In pursuit of its mission of connecting research, policy and practice to promote learning on approaches to land and natural resource governance, Equitable Earth Initiative is engaging in community protected areas, sustainable landscapes, and what have become known as “other effective area-based conservation measures” or OECMs.  This is the first in a series of posts in which we will share some of our thoughts on what these kinds of initiatives can contribute to sustainability and conservation.

How can we as a global community protect biodiversity?  The default answer to this question seems to be “by creating protected areas”.  In the Convention on Biological Diversity (CBD), 196 countries have agreed, among other things, that “conservation will be achieved through effectively and equitably managed, ecologically representative and well connected systems of protected areas and other effective area-based conservation measures.”

In operationalizing this target, parks, game reserves, and other kinds of protected areas are understood as designated areas of land or sea where the primary objective is conservation.  And in developing a system to track progress toward achieving the CBD targets, it is protected areas that have been the focus of attention.  However, in recognition that protected areas have had a mixed record and that ecosystems and biodiversity need to be cared for everywhere including where human beings live and create their livelihoods, increasing attention is now being directed toward the second part of that target:  “other effective area-based conservation measures”, known by the acronym OECMs.

An OECM is defined as:

A geographically defined area other than a Protected Area, which is governed and managed in ways that achieve positive and sustained long-term outcomes for the in situ conservation of biodiversity with associated ecosystem functions and services and where applicable, cultural, spiritual, socio–economic, and other locally relevant values.


These can potentially include initiatives such as watershed management areas, territories managed and used sustainably by indigenous and local communities, and the rangelands of ranchers and pastoralists.  To qualify as OECMs and be counted toward the CBD target, such initiatives need not have conservation as their primary objective but they must produce positive outcomes for conservation.


The potential of OECMs

In operationalizing the OECM part of the CBD target, the definitions, criteria and procedures developed to date have, of necessity, been written in dry, uninspiring UNese.  But that shell of dense, bureaucratic language hides an important set of ideas.  The global effort toward including OECMs in our collective biodiversity targets is an acknowledgement that humans and nature can coexist.  It is a recognition of the need to extend the values of conservation, stewardship of nature, and sustainability beyond the enclaves that we have created where we attempt to protect nature from us (the so-called protected areas)—to extend those values into our economies, cultures and lives everywhere.  OECMs imply that walling off nature to shield it from us is not the only way to protect biodiversity.  The collective effort to develop a framework for properly including OECMs in the global biodiversity targets is a call to the world community to move environmental values out of protected areas and to reincorporate them into sustainable landscapes everywhere.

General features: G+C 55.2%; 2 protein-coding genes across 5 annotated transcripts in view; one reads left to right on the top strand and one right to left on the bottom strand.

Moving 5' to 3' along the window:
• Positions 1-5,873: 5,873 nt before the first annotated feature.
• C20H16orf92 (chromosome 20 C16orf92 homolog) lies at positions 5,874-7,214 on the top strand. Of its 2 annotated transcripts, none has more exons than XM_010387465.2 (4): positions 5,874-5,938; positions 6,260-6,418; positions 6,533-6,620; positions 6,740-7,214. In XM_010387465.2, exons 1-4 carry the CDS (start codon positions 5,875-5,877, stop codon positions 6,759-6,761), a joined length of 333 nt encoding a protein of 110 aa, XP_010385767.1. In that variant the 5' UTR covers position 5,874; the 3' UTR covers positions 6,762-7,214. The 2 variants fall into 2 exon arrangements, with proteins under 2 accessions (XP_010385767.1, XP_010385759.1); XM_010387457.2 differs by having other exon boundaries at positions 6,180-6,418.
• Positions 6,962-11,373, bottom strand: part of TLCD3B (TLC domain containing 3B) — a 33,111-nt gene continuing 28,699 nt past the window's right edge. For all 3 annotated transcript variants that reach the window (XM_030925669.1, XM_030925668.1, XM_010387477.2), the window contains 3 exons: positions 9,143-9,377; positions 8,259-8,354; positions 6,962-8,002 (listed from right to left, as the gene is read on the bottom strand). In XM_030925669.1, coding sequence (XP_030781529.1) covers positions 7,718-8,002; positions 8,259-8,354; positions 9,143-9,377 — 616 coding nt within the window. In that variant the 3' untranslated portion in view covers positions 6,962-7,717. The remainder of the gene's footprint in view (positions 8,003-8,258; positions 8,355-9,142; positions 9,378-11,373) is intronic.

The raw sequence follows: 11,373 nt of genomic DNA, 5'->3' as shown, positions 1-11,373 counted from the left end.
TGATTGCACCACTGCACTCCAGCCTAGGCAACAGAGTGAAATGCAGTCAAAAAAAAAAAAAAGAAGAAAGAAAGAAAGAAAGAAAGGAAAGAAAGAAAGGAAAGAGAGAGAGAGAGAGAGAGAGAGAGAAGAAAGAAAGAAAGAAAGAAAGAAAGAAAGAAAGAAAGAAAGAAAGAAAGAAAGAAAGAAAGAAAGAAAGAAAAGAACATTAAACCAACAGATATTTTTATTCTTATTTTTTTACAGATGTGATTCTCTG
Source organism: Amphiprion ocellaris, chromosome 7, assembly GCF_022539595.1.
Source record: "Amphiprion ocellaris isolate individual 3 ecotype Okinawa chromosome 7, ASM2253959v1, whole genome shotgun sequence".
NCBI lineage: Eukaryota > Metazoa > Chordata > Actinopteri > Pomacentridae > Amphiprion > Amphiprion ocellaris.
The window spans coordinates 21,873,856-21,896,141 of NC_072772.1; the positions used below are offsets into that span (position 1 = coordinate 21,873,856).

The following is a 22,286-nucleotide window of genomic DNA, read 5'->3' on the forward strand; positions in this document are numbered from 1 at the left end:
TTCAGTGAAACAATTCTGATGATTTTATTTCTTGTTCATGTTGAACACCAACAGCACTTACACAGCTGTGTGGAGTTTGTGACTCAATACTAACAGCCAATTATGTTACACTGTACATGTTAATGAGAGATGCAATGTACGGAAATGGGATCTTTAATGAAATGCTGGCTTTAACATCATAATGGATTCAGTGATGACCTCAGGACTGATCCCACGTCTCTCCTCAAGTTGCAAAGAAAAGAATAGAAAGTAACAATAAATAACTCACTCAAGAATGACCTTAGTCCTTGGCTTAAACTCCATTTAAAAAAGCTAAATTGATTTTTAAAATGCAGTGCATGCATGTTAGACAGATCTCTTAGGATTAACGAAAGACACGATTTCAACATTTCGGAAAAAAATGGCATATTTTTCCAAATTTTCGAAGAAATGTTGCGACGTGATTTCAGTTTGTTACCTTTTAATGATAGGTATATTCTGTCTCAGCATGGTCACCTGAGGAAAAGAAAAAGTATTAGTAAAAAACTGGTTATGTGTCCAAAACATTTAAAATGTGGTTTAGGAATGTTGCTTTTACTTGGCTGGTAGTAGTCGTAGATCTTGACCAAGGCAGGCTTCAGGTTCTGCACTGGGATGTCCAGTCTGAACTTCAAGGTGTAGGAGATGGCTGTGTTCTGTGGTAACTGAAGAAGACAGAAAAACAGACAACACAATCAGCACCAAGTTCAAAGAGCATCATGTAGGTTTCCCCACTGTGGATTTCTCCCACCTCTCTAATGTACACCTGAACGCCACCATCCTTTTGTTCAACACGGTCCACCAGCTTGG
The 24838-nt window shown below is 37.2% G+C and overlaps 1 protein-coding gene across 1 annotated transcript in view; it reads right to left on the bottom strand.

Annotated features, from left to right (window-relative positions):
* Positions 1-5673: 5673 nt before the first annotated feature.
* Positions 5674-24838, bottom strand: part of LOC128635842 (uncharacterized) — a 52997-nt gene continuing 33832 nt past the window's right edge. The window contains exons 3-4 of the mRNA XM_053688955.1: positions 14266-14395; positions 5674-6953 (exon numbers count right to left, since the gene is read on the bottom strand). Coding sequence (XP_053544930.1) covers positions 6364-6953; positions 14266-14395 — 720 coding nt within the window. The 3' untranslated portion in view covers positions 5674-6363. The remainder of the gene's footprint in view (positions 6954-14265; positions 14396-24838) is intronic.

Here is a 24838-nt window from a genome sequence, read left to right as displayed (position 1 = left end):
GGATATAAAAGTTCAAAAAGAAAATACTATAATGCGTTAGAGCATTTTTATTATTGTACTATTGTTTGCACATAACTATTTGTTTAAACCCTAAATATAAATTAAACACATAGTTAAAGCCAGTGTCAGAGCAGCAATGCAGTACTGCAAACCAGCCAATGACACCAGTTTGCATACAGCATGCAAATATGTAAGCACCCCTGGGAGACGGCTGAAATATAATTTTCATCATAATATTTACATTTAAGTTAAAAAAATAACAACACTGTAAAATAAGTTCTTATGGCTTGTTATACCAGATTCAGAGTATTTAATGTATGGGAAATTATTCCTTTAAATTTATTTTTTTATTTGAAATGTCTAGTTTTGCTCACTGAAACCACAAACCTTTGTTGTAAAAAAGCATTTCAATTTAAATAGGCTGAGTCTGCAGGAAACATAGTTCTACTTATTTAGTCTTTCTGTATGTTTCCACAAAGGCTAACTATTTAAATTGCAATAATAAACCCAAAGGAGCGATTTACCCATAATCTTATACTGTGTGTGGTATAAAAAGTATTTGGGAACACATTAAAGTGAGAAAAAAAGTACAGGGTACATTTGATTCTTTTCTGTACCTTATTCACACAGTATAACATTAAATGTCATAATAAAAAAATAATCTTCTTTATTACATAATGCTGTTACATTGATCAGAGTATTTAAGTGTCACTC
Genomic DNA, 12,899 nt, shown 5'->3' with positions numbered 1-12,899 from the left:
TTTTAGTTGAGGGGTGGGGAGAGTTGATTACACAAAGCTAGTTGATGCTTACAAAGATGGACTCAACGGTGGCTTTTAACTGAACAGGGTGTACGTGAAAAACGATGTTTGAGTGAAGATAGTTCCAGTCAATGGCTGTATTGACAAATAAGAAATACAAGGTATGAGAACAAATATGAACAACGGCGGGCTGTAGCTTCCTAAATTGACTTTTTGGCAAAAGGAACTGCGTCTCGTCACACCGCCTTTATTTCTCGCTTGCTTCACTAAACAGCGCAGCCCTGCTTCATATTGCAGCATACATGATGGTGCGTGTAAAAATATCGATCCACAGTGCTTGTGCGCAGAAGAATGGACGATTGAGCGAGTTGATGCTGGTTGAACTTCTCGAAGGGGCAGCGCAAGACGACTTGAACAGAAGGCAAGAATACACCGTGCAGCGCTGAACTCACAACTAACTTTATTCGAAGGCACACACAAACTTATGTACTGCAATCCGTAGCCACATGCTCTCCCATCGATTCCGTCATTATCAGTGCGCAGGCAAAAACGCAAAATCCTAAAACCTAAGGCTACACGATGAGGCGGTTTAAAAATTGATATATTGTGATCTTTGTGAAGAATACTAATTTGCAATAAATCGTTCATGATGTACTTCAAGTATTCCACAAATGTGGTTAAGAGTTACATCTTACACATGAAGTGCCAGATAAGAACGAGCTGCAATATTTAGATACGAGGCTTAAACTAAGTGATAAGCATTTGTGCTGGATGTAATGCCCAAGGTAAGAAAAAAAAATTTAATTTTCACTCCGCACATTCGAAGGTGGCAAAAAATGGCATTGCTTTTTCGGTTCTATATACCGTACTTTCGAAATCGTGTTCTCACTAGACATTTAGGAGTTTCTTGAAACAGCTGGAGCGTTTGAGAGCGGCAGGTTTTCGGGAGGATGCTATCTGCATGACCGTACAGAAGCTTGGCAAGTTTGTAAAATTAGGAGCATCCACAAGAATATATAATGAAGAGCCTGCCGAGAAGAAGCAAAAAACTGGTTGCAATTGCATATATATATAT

So how do we realize the lofty aims of what OECMs are meant to be?  To make this a transformative moment, we need to go beyond the dry language of bureaucratic definitions and cumbersome criteria for determining whether or not an initiative counts toward the targets.  We need to ensure that OECMs have an animating spirit that addresses the human heart.


An animating spirit

We would like to propose that the principle of interconnectedness speaks to the way that humans relate to nature and can be part of this animating spirit.

The metaphor of the human race as a body and the individual people of the world as the cells of that body helps to convey what interconnectedness means.  The well-being of each one us depends ultimately on the well-being of everyone else, and the potential of the individual can never be fully realized if the body as a whole does not thrive.  Recently, the COVID pandemic has been a dramatic demonstration of the interconnectedness of individual and collective well-being.

Interconnectedness also refers to the integral interconnections between human beings and nature. Obviously we depend on nature for resources, for the air we breathe and the water we drink.  And we, in turn, affect nature—all too often, negatively.  But the interconnectedness of humanity and nature runs far deeper than this.  To put it simply, opportunities to interact with nature are good for the soul.  Philosophical disputes over whether we are distinct from nature or are merely a different kind of animal create a false dichotomy.  The human race is unique and it is embedded within nature.  It sustains us and we are inextricably connected to it.  Embracing our interconnectedness with the natural world leads logically to an ethic of stewardship, steering us toward appreciating nature and caring for it.

In creating and operating OECMs, and in developing systems to count and track them so that they become part of countries’ contributions toward the global CBD targets, let us keep interconnectedness at the front of our minds.  Let us deliberate not only on political questions such as how do we reconcile different stakeholders’ interests, and on technical questions such as how to measure our ecological footprint to know whether our conservation measures are in fact effective; let us also deliberate on what we can do to ensure that our actions and relationships manifest this interconnectedness.


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